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Your Letter: Fix healthcare, but don't handcuff the taxpayer

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Your Letter: Fix healthcare, but don't handcuff the taxpayer
Wadena Minnesota 314 S. Jefferson 56482

I responded to a letter that Senator Klobuchar wrote in another newspaper. That editor decided to omit portions of my response. I would like to thank the Pioneer Journal for never omitting portions of my letters (or spelling my name wrong).

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Here is my real response dated March 11, 2010:

Senator Klobuchar wrote about healthcare reform last week. As a promotion for further government control of healthcare she wrote: "It is time to stop handcuffing taxpayers and let the government negotiate for lower prescription drug prices under Medicare part D." Did you ever wonder why the government is always trying to fix what it broke the last time it tried to fix something? (Job security?) Senator Klobuchar then asked: "Why do Canadians pay $188 for a 90-day supply of Lipitor and Americans (U.S. citizens) pay $256?" In response to her question would ask: Why don't we stop handcuffing seniors and give them their money so they can buy from the Canadians? (Free trade, ya know!)

For the answer to the price difference she should compare the tax on "sinful" substances (alcohol, tobacco, etc.) between Canada and the U.S. (Sin tax is redistribution of wealth Canadian-style). Also in Senator Klobuchar's letter she writes, "Real healthcare reform means a bill that includes-protection against insurance company abuses." Maybe if the government stopped handcuffing the taxpayer, and allowed them to shop for health coverage across state lines the "abusive" companies would have more competition. The question that senator Klobuchar should be asking, that really gets to the root of our healthcare and economic problems, would be: Where is the "bill" that gives us protection against government abuses?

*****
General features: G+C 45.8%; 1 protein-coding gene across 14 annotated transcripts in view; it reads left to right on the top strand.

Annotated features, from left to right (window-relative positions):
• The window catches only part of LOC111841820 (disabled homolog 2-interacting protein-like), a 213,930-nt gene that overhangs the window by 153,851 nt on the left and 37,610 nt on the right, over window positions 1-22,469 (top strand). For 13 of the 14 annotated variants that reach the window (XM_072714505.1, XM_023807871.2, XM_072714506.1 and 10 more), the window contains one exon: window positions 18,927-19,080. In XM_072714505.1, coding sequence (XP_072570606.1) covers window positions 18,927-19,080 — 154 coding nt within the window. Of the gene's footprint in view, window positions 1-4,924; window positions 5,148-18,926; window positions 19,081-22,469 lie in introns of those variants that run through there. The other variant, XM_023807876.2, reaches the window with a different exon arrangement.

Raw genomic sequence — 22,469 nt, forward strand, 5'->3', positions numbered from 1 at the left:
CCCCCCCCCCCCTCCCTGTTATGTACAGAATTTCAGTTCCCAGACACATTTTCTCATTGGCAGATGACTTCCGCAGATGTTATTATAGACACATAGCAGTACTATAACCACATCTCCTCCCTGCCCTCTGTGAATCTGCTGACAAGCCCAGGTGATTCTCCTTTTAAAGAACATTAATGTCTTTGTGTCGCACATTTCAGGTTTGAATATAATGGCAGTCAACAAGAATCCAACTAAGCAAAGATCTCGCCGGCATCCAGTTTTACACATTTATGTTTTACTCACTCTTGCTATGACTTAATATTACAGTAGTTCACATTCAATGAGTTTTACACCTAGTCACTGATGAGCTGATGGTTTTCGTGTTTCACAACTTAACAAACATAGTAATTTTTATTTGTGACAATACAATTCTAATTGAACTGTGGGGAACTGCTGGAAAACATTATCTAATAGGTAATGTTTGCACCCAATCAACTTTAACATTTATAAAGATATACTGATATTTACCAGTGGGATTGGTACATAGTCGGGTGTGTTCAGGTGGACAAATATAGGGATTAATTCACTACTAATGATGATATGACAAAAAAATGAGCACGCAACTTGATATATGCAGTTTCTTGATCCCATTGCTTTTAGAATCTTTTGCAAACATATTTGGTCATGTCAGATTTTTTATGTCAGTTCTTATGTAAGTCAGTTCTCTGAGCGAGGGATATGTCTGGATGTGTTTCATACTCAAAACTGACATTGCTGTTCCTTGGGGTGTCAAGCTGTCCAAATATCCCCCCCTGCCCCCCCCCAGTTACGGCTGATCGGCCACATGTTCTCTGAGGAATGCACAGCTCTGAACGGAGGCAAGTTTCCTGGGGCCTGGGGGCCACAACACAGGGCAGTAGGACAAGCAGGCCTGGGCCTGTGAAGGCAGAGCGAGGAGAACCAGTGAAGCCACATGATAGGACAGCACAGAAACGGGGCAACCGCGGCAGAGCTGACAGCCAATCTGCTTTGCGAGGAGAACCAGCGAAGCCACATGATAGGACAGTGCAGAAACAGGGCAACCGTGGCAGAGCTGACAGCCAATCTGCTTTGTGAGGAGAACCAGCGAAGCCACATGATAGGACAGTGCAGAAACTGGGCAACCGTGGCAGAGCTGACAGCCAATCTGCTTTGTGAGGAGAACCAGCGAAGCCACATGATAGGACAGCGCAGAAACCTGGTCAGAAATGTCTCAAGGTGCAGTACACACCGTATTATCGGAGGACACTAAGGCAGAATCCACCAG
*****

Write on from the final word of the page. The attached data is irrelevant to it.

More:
My answer would be the Constitution of the United States. (That is the document created by our countries founders intended to keep government from handcuffing us). But most in Washington choose to view the Constitution as a "living" or "dynamic" document, like a piece of clay they can mold to fit their own agenda allowing them to gain more power and give us less freedom. For example; a non-transparent 2,000-plus page healthcare reform bill would do an excellent job of handcuffing us, giving the government more control. I do think healthcare reform is necessary. I also think it can be achieved without Washington handcuffing the taxpayer in order to do so. Just a thought here: I wonder how those 36 million seniors that Senator Klobuchar described as a "pretty powerful political force" feel about all of the other political forces tugging at their ballot.

Daniel DeYonge

Staples

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